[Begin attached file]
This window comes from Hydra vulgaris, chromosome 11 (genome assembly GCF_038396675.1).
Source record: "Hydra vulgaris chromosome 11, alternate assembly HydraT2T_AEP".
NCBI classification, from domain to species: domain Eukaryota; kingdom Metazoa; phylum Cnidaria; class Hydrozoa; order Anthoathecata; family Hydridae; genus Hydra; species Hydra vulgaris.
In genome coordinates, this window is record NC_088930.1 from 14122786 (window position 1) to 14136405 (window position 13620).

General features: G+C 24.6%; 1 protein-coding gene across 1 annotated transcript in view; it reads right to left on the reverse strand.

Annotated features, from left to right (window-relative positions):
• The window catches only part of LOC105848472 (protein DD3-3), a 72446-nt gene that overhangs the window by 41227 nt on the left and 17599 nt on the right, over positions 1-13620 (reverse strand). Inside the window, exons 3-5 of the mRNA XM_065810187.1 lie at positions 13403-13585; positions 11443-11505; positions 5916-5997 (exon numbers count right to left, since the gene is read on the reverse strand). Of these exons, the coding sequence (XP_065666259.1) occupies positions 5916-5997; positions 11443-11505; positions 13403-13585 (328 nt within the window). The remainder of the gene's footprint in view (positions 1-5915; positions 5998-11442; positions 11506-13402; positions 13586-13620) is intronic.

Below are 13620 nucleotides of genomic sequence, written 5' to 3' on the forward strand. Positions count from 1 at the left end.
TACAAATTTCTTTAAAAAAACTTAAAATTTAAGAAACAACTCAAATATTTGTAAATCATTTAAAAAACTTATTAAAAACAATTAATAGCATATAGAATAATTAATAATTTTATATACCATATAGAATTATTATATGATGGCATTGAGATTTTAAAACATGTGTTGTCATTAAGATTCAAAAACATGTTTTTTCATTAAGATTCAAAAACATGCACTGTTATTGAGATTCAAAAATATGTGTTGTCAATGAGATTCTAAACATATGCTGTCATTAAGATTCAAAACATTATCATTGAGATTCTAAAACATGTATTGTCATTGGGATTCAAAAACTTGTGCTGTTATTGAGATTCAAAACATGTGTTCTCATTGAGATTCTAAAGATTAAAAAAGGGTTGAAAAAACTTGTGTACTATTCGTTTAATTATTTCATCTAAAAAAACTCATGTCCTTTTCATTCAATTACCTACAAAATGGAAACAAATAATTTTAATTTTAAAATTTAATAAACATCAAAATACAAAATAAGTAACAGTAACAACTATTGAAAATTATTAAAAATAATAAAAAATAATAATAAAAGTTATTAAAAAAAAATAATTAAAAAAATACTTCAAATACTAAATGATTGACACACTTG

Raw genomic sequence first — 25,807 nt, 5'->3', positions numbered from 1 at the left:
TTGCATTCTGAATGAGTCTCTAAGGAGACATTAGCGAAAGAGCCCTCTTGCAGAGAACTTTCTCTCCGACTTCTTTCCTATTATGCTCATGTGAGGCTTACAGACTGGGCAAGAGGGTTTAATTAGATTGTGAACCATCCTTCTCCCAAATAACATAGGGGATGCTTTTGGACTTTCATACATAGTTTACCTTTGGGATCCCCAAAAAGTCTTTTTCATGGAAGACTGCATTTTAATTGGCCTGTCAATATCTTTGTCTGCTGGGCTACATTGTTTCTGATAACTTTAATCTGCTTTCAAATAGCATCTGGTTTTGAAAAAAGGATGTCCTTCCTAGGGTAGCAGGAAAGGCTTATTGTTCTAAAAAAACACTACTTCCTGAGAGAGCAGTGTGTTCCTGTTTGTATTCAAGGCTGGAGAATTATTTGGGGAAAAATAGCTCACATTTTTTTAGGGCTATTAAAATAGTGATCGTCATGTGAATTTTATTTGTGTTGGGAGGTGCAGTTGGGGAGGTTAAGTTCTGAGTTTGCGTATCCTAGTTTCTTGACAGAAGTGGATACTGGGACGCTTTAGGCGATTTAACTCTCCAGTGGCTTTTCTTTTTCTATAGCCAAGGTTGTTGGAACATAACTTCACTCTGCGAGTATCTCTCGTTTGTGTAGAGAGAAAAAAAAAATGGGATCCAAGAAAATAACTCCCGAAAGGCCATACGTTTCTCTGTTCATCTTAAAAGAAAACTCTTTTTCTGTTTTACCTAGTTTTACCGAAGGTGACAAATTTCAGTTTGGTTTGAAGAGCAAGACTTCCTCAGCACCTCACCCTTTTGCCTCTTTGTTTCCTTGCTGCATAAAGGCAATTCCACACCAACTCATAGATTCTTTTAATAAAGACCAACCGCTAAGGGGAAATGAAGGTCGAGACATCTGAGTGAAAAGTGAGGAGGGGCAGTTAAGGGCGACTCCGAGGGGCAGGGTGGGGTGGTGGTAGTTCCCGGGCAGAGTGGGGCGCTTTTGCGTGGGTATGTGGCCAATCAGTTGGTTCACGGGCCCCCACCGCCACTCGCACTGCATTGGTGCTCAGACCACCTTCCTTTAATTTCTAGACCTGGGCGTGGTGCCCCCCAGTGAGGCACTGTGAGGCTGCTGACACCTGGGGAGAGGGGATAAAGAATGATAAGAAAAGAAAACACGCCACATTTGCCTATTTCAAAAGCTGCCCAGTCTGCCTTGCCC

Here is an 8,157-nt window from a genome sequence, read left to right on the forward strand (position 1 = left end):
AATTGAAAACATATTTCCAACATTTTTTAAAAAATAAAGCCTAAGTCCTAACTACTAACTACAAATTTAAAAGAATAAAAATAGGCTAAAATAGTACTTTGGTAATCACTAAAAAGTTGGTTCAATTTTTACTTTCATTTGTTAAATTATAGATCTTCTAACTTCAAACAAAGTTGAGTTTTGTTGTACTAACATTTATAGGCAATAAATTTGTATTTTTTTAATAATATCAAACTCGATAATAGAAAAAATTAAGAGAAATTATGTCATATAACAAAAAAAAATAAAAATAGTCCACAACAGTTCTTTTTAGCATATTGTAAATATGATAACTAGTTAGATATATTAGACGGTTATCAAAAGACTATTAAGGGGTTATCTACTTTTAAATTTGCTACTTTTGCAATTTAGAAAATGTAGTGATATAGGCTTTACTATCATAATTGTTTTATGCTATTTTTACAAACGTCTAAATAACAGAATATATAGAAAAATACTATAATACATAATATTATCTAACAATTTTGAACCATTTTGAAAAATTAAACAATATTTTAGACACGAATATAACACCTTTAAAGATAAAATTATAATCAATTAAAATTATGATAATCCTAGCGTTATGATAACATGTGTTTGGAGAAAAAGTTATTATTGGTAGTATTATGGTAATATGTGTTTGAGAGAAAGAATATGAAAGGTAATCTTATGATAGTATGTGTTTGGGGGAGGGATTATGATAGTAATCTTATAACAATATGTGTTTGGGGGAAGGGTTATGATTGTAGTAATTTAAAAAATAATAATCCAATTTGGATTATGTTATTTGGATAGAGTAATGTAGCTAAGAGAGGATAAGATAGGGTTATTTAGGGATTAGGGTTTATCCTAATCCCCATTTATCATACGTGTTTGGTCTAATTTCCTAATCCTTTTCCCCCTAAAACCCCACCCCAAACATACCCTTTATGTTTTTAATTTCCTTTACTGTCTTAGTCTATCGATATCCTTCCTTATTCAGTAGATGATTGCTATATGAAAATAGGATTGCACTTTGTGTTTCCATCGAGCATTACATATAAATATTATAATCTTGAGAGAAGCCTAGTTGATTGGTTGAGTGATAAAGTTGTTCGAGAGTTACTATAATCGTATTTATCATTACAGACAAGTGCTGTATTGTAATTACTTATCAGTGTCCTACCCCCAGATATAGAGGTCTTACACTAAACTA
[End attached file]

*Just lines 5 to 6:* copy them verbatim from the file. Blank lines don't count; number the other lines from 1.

General features: G+C 24.6%; 1 protein-coding gene across 1 annotated transcript in view; it reads right to left on the reverse strand.

Annotated features, from left to right (window-relative positions):